Enhancing the value of patriotism to eradicate divisionism in Rwanda

Etymologically, according to Larousse French dictionary, the word patriotism is coined from the Latin word “pater”, meaning father, and patriotism can be defined as follows.

Etymologically, according to Larousse French dictionary, the word patriotism is coined from the Latin word “pater”, meaning father, and patriotism can be defined as follows. 

A sense of belonging to a country, which strengthens unity based on common values or a state of mind/spirit that pushes someone to feel love and pride for their homeland (country) and to defend its interests.

However, do not confuse patriotism and chauvinism, which is its excessive, even aggressive expression, and patriotism should be distinguished from nationalism which is a political ideology.

Based on these clarifications and knowing that all divisions, exclusions, massacres, more than once, devastated our country Rwanda, and finally, the Genocide that was perpetrated against Tutsi, all of these horrors were mainly acts of some Rwandans against their compatriots (without ignoring or minimizing the involvement, direct or indirect, of some foreigners), then we may well enjoy this choice of rehabilitating and insisting on the value of patriotism.

Post-Genocide Rwandan authorities and the whole society have, indeed, good reason to include patriotism in the list of fundamental national values ​​to strengthen sustainably.

For this purpose, we may point out that education, viewed in its broad sense (formal and non formal), is seriously called to contribute to the achievement of this task.

In fact, one could say that the education of the Rwandan citizen to patriotism should be easy, because patriotism was a reality experienced in the traditional Rwandan society before the colonization and evangelization of the country.

Thus, the resuscitation of patriotism will be a kind of rehabilitation that recreates this consciousness of unity, solidarity, revives reflexes and psychological dispositions of a family.

Every Rwandan citizen must regain his/her pride as when all citizens were shelted under the same shield, behind one leader to provide useful lessons to our aggressors.

Today, the most dangerous aggressor is one who believes that the happiness of some Rwandans implies the exclusion of others (Cf. B. Muzungu, in Cahiers Lumières et Société, n°17, March, 2000).

If Rwandans recover that sense of love and pride of their beloved nation and their compatriots, without exclusion or segregation, Rwanda, as a nation, will revive, the strong unity and cohesion that have, for a long time, lacked or were trampled either by foreigners (colonialists) or by some Rwandans (authors of the various massacres since 1959 to the genocide of 1994).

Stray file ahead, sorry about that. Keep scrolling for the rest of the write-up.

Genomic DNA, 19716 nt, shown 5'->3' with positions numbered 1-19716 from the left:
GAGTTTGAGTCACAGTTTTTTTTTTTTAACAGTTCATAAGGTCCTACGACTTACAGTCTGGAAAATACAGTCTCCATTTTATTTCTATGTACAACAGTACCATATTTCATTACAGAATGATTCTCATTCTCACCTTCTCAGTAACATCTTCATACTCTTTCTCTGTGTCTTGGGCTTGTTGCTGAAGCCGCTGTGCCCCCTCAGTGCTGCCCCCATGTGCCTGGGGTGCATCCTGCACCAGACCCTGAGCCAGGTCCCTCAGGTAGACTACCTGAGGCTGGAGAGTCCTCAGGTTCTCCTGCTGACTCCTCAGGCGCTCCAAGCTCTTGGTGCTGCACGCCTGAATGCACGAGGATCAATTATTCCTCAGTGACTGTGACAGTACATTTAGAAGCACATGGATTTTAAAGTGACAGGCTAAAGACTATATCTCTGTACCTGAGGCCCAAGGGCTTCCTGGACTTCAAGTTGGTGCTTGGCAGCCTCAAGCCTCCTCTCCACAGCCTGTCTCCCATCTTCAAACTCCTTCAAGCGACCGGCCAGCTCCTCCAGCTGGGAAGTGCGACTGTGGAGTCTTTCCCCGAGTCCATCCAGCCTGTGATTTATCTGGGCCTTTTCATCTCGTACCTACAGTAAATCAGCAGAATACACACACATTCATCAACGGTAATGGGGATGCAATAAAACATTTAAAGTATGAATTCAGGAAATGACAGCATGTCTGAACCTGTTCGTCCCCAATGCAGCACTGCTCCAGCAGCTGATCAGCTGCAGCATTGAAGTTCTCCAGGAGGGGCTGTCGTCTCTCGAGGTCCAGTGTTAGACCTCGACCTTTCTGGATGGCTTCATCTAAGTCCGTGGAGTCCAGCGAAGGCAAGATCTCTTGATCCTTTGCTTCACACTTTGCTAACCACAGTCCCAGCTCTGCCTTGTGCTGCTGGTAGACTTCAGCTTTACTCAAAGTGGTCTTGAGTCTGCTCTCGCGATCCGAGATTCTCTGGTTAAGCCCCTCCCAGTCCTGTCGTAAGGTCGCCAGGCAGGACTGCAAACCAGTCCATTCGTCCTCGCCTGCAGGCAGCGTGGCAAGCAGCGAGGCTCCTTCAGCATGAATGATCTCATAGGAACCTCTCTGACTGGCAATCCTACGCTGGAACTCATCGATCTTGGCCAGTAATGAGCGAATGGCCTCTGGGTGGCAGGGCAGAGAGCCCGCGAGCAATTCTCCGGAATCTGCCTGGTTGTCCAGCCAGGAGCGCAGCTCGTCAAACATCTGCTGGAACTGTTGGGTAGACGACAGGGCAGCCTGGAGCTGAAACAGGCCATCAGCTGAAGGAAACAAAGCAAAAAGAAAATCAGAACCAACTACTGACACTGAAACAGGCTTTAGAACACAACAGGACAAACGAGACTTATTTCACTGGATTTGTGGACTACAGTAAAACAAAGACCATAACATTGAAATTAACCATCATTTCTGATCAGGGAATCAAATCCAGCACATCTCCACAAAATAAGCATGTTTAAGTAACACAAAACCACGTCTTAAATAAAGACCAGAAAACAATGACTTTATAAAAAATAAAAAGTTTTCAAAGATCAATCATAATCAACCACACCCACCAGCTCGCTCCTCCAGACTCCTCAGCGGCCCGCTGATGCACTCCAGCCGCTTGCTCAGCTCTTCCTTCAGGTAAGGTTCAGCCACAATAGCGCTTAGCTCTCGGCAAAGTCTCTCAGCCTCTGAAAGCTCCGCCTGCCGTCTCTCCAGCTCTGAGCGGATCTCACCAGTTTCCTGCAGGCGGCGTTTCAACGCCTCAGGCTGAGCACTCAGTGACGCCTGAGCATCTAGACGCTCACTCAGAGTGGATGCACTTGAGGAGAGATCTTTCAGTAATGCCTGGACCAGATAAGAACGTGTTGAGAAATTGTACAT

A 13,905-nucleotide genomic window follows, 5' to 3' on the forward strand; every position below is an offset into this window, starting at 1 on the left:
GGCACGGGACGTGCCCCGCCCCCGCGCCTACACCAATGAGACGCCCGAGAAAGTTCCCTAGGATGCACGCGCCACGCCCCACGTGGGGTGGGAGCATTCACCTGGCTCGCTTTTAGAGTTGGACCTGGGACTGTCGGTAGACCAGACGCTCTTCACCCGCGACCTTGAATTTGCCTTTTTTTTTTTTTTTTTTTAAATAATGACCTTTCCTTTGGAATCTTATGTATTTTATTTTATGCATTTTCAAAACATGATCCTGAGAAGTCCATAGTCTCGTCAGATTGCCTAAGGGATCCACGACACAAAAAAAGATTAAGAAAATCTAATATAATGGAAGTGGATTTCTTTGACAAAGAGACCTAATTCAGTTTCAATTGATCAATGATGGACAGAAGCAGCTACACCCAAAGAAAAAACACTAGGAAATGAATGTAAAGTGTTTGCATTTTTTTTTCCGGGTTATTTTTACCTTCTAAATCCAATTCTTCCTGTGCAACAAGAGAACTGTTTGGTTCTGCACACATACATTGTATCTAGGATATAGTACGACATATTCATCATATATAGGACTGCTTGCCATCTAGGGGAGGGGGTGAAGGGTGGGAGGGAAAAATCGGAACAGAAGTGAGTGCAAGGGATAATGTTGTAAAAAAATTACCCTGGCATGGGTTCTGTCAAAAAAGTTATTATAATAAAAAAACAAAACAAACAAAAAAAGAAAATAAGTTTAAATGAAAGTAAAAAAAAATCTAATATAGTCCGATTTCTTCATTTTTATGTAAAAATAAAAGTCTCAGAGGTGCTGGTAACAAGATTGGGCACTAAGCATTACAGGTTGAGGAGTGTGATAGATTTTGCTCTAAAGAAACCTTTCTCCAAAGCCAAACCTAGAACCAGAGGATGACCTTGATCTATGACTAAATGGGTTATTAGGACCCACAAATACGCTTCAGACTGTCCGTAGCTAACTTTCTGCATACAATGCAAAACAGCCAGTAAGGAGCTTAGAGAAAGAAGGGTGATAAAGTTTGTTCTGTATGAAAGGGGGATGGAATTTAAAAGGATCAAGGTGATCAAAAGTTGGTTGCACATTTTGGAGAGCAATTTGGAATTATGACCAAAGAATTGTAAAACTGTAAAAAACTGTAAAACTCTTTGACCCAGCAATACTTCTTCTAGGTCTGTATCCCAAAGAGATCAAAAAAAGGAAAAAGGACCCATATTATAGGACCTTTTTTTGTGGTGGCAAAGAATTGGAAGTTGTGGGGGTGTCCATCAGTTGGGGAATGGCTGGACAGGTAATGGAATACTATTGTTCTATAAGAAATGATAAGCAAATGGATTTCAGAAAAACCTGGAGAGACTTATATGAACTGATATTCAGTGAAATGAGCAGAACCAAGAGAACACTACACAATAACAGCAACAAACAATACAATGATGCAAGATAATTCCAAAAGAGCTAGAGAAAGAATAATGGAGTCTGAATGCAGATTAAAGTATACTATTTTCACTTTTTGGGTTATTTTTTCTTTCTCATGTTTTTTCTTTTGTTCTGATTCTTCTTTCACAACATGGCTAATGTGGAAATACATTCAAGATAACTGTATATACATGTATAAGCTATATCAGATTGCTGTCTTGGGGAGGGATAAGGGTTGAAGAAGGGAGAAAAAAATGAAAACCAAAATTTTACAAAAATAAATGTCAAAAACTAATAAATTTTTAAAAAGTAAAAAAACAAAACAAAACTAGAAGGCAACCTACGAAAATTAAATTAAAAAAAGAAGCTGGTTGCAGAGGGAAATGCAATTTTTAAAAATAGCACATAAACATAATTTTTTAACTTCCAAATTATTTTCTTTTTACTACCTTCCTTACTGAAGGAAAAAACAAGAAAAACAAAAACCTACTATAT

Furthermore, in Rwandan society, assets for rapid revival of the value of patriotism abound: in all, the entire Rwandan population shares many things: the national language (Kinyarwanda), a centuries-old history, culture, national territory, occupied by Rwandans without any distinction, etc.

In my own opinion, with the political will of the current leadership, as I mentioned earlier, no doubt that Rwandans will restore durably their secular national unity and social cohesion.

Indeed, as sociologist Edgar Morin states (in the book: Pour entrer dans le XXI° siècle, Editions du Seuil, Paris, 2004), the concept of society is sociologically thought in terms of “gesellschaft”: system made by material interactions, technical and by interests. But, patriotically, society is seen as community or “gemeinschaft”.

Of course, some people, in their everyday life, do not take into serious consideration that reality of the community. They rather consider community as an illusion or a myth, just because a national scene is routinely dominated by the clash of various individual interests and egocentrisms.

But, as the above-mentioned scholar stated, those people forget that it is the community myth that gives to society its cohesion.

Although in everyday life of a nation this mythical fraternity is recessive and repressed, it becomes, for example, real when the nation is threatened by the enemy.

Currently, in the Rwandan society 21 years after the 1994 Genocide against the Tutsi, we may say that the most terrible enemy of the Rwandan people and their nation should be one who has intention to plant the seed of divisionism and exclusion among them.

Meanwhile, given the various evident positive and extraordinary accomplishments in such a short time (since the Genocide) and the country’s commitment to its future, it is very realistic to be optimistic about the future of Rwandans and that of their State as a nation.

The author is a lecturer at Institute of Agriculture, Technology and Education (Inatek)Kibungo.

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